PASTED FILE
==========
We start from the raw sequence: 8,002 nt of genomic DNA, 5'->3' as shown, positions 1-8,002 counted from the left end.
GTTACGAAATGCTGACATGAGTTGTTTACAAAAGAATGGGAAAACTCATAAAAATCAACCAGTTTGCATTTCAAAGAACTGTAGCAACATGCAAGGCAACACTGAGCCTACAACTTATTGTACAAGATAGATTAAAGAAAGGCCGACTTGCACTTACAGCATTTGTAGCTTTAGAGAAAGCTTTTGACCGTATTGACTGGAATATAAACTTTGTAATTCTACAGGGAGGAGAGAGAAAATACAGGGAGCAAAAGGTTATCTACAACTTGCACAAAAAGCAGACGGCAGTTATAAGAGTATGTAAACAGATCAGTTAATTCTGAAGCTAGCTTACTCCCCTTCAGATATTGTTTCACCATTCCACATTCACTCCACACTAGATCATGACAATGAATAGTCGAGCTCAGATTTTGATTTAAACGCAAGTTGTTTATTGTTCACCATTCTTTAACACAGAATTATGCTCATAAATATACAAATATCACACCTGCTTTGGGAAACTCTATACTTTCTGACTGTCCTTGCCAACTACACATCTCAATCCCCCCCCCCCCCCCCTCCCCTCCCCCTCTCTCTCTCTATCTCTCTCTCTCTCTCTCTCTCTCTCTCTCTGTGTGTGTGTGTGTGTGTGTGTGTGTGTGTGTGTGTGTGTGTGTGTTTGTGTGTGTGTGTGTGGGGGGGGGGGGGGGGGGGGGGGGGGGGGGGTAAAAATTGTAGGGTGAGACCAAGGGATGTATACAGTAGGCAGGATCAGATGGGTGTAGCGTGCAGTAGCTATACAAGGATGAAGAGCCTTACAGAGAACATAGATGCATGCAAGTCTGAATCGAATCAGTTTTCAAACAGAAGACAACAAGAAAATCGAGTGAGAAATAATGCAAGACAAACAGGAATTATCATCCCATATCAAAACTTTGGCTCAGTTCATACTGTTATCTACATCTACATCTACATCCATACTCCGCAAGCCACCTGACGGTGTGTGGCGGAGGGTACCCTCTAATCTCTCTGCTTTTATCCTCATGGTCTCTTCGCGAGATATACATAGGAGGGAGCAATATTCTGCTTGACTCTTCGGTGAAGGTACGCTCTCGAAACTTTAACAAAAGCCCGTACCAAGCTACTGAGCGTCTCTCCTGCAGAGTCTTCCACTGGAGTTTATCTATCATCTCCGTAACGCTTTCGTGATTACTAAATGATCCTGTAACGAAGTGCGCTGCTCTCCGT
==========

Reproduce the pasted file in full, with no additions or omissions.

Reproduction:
We start from the raw sequence: 8,002 nt of genomic DNA, 5'->3' as shown, positions 1-8,002 counted from the left end.
GTTACGAAATGCTGACATGAGTTGTTTACAAAAGAATGGGAAAACTCATAAAAATCAACCAGTTTGCATTTCAAAGAACTGTAGCAACATGCAAGGCAACACTGAGCCTACAACTTATTGTACAAGATAGATTAAAGAAAGGCCGACTTGCACTTACAGCATTTGTAGCTTTAGAGAAAGCTTTTGACCGTATTGACTGGAATATAAACTTTGTAATTCTACAGGGAGGAGAGAGAAAATACAGGGAGCAAAAGGTTATCTACAACTTGCACAAAAAGCAGACGGCAGTTATAAGAGTATGTAAACAGATCAGTTAATTCTGAAGCTAGCTTACTCCCCTTCAGATATTGTTTCACCATTCCACATTCACTCCACACTAGATCATGACAATGAATAGTCGAGCTCAGATTTTGATTTAAACGCAAGTTGTTTATTGTTCACCATTCTTTAACACAGAATTATGCTCATAAATATACAAATATCACACCTGCTTTGGGAAACTCTATACTTTCTGACTGTCCTTGCCAACTACACATCTCAATCCCCCCCCCCCCCCCCTCCCCTCCCCCTCTCTCTCTCTATCTCTCTCTCTCTCTCTCTCTCTCTCTCTCTGTGTGTGTGTGTGTGTGTGTGTGTGTGTGTGTGTGTGTGTGTGTGTTTGTGTGTGTGTGTGTGGGGGGGGGGGGGGGGGGGGGGGGGGGGGGGTAAAAATTGTAGGGTGAGACCAAGGGATGTATACAGTAGGCAGGATCAGATGGGTGTAGCGTGCAGTAGCTATACAAGGATGAAGAGCCTTACAGAGAACATAGATGCATGCAAGTCTGAATCGAATCAGTTTTCAAACAGAAGACAACAAGAAAATCGAGTGAGAAATAATGCAAGACAAACAGGAATTATCATCCCATATCAAAACTTTGGCTCAGTTCATACTGTTATCTACATCTACATCTACATCCATACTCCGCAAGCCACCTGACGGTGTGTGGCGGAGGGTACCCTCTAATCTCTCTGCTTTTATCCTCATGGTCTCTTCGCGAGATATACATAGGAGGGAGCAATATTCTGCTTGACTCTTCGGTGAAGGTACGCTCTCGAAACTTTAACAAAAGCCCGTACCAAGCTACTGAGCGTCTCTCCTGCAGAGTCTTCCACTGGAGTTTATCTATCATCTCCGTAACGCTTTCGTGATTACTAAATGATCCTGTAACGAAGTGCGCTGCTCTCCGT